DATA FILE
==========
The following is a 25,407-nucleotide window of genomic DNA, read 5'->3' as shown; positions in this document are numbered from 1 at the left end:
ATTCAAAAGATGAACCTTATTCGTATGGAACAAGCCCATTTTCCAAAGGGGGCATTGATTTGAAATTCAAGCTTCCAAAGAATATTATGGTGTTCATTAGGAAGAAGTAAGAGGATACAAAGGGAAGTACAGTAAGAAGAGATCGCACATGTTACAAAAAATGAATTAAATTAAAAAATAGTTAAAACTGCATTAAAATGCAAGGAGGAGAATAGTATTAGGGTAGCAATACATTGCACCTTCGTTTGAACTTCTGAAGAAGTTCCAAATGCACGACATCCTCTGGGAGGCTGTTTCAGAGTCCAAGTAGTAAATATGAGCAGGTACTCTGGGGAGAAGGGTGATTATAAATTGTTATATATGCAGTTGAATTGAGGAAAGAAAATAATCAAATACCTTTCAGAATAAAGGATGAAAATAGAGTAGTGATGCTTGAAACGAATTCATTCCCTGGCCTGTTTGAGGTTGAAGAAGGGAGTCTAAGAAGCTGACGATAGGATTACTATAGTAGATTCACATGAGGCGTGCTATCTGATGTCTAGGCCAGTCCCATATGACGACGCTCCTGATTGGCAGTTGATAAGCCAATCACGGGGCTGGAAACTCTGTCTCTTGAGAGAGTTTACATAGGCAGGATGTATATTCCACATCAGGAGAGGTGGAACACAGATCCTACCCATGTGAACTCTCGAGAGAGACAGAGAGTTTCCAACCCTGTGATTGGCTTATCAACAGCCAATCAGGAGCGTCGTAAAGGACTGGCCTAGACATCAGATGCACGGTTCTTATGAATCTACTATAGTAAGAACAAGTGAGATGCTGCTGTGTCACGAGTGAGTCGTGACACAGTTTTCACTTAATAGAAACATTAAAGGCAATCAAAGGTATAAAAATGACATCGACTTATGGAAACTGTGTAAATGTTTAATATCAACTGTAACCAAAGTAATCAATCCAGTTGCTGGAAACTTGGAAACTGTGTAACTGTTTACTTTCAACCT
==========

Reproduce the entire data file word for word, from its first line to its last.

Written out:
The following is a 25,407-nucleotide window of genomic DNA, read 5'->3' as shown; positions in this document are numbered from 1 at the left end:
ATTCAAAAGATGAACCTTATTCGTATGGAACAAGCCCATTTTCCAAAGGGGGCATTGATTTGAAATTCAAGCTTCCAAAGAATATTATGGTGTTCATTAGGAAGAAGTAAGAGGATACAAAGGGAAGTACAGTAAGAAGAGATCGCACATGTTACAAAAAATGAATTAAATTAAAAAATAGTTAAAACTGCATTAAAATGCAAGGAGGAGAATAGTATTAGGGTAGCAATACATTGCACCTTCGTTTGAACTTCTGAAGAAGTTCCAAATGCACGACATCCTCTGGGAGGCTGTTTCAGAGTCCAAGTAGTAAATATGAGCAGGTACTCTGGGGAGAAGGGTGATTATAAATTGTTATATATGCAGTTGAATTGAGGAAAGAAAATAATCAAATACCTTTCAGAATAAAGGATGAAAATAGAGTAGTGATGCTTGAAACGAATTCATTCCCTGGCCTGTTTGAGGTTGAAGAAGGGAGTCTAAGAAGCTGACGATAGGATTACTATAGTAGATTCACATGAGGCGTGCTATCTGATGTCTAGGCCAGTCCCATATGACGACGCTCCTGATTGGCAGTTGATAAGCCAATCACGGGGCTGGAAACTCTGTCTCTTGAGAGAGTTTACATAGGCAGGATGTATATTCCACATCAGGAGAGGTGGAACACAGATCCTACCCATGTGAACTCTCGAGAGAGACAGAGAGTTTCCAACCCTGTGATTGGCTTATCAACAGCCAATCAGGAGCGTCGTAAAGGACTGGCCTAGACATCAGATGCACGGTTCTTATGAATCTACTATAGTAAGAACAAGTGAGATGCTGCTGTGTCACGAGTGAGTCGTGACACAGTTTTCACTTAATAGAAACATTAAAGGCAATCAAAGGTATAAAAATGACATCGACTTATGGAAACTGTGTAAATGTTTAATATCAACTGTAACCAAAGTAATCAATCCAGTTGCTGGAAACTTGGAAACTGTGTAACTGTTTACTTTCAACCT